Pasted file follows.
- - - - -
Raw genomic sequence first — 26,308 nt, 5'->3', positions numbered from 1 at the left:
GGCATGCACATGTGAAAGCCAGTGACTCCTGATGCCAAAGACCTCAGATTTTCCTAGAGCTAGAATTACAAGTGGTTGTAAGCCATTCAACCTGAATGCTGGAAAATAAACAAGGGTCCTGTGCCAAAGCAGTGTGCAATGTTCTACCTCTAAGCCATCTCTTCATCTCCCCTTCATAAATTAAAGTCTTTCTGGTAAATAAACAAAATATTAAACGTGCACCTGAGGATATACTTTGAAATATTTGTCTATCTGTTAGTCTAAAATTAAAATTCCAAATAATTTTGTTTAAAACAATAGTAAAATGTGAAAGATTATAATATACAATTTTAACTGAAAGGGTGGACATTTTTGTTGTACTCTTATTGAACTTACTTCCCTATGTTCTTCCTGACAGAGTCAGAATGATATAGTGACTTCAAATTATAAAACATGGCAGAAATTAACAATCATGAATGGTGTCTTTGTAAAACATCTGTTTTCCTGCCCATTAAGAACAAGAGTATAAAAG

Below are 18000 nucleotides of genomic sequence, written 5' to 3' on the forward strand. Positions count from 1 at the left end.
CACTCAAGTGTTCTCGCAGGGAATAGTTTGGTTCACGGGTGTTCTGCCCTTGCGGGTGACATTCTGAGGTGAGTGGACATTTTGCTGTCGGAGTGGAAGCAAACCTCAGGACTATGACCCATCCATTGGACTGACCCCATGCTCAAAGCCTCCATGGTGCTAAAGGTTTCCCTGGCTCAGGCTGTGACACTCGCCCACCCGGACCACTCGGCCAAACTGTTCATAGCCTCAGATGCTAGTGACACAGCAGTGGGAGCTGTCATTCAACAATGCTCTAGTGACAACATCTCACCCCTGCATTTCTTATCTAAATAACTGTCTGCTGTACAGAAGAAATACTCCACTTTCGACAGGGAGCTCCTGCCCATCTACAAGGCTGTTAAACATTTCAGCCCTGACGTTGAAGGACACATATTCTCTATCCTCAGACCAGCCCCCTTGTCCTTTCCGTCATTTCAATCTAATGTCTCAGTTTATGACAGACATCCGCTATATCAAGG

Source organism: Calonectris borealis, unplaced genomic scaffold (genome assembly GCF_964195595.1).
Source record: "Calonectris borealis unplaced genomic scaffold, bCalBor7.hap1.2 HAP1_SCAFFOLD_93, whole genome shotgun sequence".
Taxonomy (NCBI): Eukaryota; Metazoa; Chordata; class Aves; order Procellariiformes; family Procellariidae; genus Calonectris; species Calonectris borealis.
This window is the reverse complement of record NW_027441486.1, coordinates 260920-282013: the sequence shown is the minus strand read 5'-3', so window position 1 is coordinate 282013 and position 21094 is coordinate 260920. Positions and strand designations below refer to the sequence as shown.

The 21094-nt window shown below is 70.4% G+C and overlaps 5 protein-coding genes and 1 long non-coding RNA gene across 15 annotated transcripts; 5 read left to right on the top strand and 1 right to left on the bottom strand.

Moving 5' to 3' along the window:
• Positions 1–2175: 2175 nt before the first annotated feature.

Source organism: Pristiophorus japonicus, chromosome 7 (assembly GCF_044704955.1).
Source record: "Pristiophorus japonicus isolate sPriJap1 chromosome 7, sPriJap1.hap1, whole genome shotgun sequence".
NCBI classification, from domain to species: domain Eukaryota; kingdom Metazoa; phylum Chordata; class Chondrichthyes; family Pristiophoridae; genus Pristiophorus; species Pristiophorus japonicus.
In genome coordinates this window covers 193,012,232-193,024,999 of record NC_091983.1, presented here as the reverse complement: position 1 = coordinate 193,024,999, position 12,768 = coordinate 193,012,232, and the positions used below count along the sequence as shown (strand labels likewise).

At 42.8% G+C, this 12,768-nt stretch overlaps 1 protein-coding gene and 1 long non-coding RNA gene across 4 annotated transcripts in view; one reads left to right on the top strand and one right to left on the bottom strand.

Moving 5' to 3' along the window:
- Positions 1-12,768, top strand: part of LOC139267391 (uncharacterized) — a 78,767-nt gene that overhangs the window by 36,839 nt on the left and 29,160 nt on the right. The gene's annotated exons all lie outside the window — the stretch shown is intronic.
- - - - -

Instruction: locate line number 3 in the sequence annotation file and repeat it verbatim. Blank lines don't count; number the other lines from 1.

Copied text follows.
Below are 18000 nucleotides of genomic sequence, written 5' to 3' on the forward strand. Positions count from 1 at the left end.